New TV channel seals funding to challenge British media 'consensus'

LONDON (Reuters) - A new television channel has secured millions of dollars from investors such as Discovery Inc, Legatum and hedge fund manager Paul Marshall to challenge what it casts as the London-centred consensus of the British media.

Reuters January 07, 2021 00:12:33 IST
New TV channel seals funding to challenge British media 'consensus'

New TV channel seals funding to challenge British media consensus

LONDON (Reuters) - A new television channel has secured millions of dollars from investors such as Discovery Inc, Legatum and hedge fund manager Paul Marshall to challenge what it casts as the London-centred consensus of the British media.

GB News, a 24-hour TV and digital news service, will start hiring immediately for 140 jobs, including 120 journalist positions.

"GB News is a massive undertaking in a fiercely competitive market but we’re confident there’s an appetite for a fresh approach to news in Britain, Northern Ireland and the Republic of Ireland," Chairman Andrew Neil said.

Neil, a former editor of Rupert Murdoch's Sunday Times, had a reputation as one of Britain's toughest interviewers during his 25-year career at the BBC before he left in 2020.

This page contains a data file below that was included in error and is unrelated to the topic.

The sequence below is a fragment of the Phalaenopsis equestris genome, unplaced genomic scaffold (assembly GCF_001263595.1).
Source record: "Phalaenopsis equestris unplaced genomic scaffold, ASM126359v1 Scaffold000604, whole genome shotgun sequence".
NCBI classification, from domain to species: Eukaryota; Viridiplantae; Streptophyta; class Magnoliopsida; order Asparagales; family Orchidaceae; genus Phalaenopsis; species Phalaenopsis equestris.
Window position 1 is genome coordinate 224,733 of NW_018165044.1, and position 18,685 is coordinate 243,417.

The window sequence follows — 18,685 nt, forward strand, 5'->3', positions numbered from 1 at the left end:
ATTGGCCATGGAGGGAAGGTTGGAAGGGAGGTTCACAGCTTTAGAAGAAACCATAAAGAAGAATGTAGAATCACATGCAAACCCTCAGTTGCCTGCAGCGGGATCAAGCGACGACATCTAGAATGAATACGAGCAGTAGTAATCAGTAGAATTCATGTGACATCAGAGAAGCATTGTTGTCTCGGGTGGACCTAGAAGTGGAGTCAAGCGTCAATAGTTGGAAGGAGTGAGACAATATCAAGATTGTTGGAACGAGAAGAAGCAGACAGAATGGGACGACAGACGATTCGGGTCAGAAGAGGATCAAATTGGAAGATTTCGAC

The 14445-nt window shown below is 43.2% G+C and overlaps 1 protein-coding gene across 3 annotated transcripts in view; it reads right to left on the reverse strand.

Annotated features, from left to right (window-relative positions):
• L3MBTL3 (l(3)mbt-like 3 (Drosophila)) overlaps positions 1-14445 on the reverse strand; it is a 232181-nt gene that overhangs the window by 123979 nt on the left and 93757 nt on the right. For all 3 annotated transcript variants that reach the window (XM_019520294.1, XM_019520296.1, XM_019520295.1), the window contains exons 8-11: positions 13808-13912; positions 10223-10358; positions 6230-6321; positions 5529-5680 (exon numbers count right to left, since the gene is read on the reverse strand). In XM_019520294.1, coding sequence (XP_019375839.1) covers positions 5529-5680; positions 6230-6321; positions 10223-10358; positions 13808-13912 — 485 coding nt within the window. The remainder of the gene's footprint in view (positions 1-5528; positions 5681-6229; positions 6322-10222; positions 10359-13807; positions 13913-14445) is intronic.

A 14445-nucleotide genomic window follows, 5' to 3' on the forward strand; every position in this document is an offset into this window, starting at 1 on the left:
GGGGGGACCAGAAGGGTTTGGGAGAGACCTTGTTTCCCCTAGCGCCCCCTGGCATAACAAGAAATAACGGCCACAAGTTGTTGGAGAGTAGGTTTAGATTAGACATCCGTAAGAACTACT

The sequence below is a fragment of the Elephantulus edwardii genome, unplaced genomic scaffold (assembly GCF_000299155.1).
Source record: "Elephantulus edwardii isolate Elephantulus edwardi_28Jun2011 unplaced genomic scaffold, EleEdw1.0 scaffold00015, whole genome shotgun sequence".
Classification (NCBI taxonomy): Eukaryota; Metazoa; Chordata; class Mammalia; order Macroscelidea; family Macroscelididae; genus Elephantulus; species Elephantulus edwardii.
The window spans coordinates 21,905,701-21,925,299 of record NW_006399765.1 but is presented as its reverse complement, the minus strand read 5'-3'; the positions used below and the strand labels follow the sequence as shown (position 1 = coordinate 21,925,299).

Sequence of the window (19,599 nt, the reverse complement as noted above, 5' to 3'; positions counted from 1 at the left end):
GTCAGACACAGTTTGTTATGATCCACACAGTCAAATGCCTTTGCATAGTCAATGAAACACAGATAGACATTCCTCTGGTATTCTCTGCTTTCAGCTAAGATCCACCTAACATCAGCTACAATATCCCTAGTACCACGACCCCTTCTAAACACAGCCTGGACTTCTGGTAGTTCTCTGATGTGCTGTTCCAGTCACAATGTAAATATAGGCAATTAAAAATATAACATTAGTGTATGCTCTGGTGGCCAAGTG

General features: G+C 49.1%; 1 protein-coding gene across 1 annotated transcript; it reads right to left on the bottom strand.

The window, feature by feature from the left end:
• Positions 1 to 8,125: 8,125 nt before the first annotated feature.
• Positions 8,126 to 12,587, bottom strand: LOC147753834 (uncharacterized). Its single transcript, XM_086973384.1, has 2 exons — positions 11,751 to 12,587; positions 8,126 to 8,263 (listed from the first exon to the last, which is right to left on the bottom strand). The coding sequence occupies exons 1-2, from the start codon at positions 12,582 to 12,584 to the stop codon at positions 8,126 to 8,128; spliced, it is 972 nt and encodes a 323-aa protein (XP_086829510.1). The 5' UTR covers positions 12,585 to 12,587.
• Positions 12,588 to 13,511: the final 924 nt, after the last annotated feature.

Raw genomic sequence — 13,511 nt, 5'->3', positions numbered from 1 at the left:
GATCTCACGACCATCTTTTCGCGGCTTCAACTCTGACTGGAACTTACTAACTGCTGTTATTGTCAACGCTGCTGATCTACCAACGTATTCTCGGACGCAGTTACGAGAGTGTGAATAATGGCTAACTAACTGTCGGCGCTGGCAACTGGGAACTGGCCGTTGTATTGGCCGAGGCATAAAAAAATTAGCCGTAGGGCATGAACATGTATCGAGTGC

Britain's media market has been distressed by the COVID-19 crisis. Though television viewing has gone up, the cost of producing programmes has also risen. Print newspaper sales and advertising have collapsed.

The new channel, founded by telecommunications executives Andrew Cole and Mark Schneider, casts itself as a disruptor which will focus on issues that matter to populations outside London. It is unclear where the channel will be based.

"GB News will be proudly independent and fearless in tackling the issues people care about, especially in communities outside London," Chief Executive Officer Angelos Frangopoulos said.

Frangopoulos said the channel was passionate about "shaking things up".

Britain's media industry is dominated by the publicly-funded BBC which provides television channels, radio stations and one of the biggest websites in the world.

It competes with the listed ITV, the publicly-owned but advertising-funded Channel 4 and Viacom's Channel 5. Sky, which broadcasts sports, entertainment and news, was launched by Murdoch and is now owned by Comcast.

(Reporting by Guy Faulconbridge; Editing by Paul Simao)

This story has not been edited by Firstpost staff and is generated by auto-feed.

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